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IV. Academic Freedom And Professional Ethics

Academic freedom is the freedom to discuss in the classroom matters deemed relevant to the business of a given class. It should be recalled that intellectual inquiry, which sometimes results in disagreements or controversy, is essential both to the pursuit of knowledge, and to production of valuable work.

Additionally, faculty members are entitled to their political rights, and to all the prerogatives of United States citizens.

However, faculty members should endeavor not to introduce into classroom teaching controversial material without bearing on material relating to their courses and/or disciplines, or unrelated to fostering intellectual awareness and/or critical thinking in their students.   They should recall they belong to a learned profession associated with exercise of reasoned and reasonable discourse, and expression of informed opinion. Therefore, they should at all times strive to be accurate in their representations, and to show respect for the opinions of others.

Academic freedom allows faculty members to pursue research and scholarship, and/or to engage in creative expression without obtrusive interference or fear of institutional censure, insofar as these activities do not impinge on the rights and well-being of others (e.g., slander and libel, potentially harmful experimentation with human subjects, anything else that could physically or emotionally harm a student or other person). Faculty members may speak, write, or create works of art without institutional reprisal, retaliation, or constraint, as long as they do not represent themselves as speaking for or representing their institution.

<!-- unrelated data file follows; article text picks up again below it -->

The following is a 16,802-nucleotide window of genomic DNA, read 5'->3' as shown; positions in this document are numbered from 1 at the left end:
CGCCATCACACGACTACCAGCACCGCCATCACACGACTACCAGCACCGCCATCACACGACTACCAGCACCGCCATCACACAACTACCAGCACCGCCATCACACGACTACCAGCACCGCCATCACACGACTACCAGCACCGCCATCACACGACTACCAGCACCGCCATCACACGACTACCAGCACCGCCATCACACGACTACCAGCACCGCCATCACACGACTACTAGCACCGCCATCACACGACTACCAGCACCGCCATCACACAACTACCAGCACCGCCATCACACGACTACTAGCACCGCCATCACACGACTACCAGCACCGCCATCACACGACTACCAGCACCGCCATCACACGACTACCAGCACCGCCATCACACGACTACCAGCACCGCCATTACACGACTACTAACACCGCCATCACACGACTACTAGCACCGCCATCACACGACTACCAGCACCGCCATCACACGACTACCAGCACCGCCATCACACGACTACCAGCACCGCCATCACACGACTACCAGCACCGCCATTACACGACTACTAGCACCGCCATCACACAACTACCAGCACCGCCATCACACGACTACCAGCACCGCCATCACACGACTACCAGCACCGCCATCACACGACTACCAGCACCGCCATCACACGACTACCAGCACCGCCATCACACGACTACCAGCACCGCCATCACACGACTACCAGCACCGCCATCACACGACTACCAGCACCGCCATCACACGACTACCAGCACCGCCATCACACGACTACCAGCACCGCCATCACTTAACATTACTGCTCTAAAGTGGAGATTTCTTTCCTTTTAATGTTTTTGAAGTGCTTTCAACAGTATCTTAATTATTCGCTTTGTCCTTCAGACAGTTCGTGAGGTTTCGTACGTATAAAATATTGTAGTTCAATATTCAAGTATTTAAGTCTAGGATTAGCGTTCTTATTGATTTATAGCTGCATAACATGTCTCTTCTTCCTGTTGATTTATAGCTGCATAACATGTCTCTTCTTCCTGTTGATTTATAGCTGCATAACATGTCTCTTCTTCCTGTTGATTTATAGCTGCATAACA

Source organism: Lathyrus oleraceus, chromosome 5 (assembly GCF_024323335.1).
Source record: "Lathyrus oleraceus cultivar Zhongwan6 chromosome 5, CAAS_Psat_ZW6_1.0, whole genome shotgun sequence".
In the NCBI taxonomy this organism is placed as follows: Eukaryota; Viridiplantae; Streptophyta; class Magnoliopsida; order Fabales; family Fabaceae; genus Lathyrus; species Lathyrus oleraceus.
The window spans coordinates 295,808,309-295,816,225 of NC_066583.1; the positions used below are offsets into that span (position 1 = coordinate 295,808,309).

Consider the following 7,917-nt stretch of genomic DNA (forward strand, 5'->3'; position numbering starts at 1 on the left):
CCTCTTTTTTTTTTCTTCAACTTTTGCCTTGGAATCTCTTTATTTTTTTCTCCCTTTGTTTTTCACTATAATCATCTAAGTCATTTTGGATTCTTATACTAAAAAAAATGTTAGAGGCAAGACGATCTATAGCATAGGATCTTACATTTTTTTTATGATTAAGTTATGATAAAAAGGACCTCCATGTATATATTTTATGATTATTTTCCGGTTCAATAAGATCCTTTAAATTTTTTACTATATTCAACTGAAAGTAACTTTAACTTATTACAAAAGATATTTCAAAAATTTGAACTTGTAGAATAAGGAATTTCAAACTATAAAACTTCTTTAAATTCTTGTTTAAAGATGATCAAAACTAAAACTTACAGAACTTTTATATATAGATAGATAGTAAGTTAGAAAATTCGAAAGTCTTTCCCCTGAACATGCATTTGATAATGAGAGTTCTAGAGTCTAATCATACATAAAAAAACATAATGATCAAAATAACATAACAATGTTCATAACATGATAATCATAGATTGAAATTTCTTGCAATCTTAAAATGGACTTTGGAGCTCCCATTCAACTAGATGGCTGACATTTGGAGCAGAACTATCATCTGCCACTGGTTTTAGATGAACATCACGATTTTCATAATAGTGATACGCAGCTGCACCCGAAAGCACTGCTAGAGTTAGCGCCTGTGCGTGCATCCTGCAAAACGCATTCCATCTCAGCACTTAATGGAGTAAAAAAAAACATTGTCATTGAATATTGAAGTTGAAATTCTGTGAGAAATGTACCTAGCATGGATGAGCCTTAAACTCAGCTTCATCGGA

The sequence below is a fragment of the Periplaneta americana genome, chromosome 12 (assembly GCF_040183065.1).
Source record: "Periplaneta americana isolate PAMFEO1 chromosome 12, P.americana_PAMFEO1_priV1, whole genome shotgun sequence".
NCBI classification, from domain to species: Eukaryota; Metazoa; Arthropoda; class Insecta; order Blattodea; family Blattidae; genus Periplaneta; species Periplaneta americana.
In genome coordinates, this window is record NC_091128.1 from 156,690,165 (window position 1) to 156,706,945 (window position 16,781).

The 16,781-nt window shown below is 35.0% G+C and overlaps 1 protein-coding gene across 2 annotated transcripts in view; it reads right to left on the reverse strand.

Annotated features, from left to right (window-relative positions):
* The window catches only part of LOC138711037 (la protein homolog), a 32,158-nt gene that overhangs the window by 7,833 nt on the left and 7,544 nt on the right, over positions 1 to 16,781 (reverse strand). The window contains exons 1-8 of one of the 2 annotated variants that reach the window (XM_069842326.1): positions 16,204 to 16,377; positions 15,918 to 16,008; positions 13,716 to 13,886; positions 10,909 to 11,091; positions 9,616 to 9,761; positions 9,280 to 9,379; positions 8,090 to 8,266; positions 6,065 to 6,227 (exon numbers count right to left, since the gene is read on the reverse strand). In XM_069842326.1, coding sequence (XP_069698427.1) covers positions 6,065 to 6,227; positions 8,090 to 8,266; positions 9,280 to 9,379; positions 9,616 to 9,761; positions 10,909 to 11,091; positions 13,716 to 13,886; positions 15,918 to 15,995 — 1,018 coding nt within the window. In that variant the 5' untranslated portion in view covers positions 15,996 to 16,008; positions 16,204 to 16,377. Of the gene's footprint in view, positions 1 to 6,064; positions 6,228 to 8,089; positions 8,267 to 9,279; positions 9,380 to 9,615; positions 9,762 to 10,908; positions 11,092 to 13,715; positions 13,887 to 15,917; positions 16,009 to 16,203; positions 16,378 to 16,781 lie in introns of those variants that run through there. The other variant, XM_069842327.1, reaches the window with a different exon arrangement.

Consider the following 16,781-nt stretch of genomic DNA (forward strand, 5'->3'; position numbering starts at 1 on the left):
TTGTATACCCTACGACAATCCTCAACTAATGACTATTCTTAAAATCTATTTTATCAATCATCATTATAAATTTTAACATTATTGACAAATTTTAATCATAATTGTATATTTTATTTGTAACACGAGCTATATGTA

However, faculty members must perform their academic duties as a professional priority, given that Richard Bland College is primarily a teaching college. They also are required to comply with federal and state laws and regulations, and applicable federal, state, and College policies.

Academic freedom in higher education helps ensure that colleges and universities serve the public good. This process best thrives where the search for truth, furthered by the exposition and ongoing assessment of ideas, is actively encouraged.

Richard Bland College generally endorses the Principles on Academic Freedom and Tenure adopted jointly in 1940 and reinterpreted in 1970 by the Association of American Colleges and the American Association of University Professors (AAUP).

Faculty Handbook

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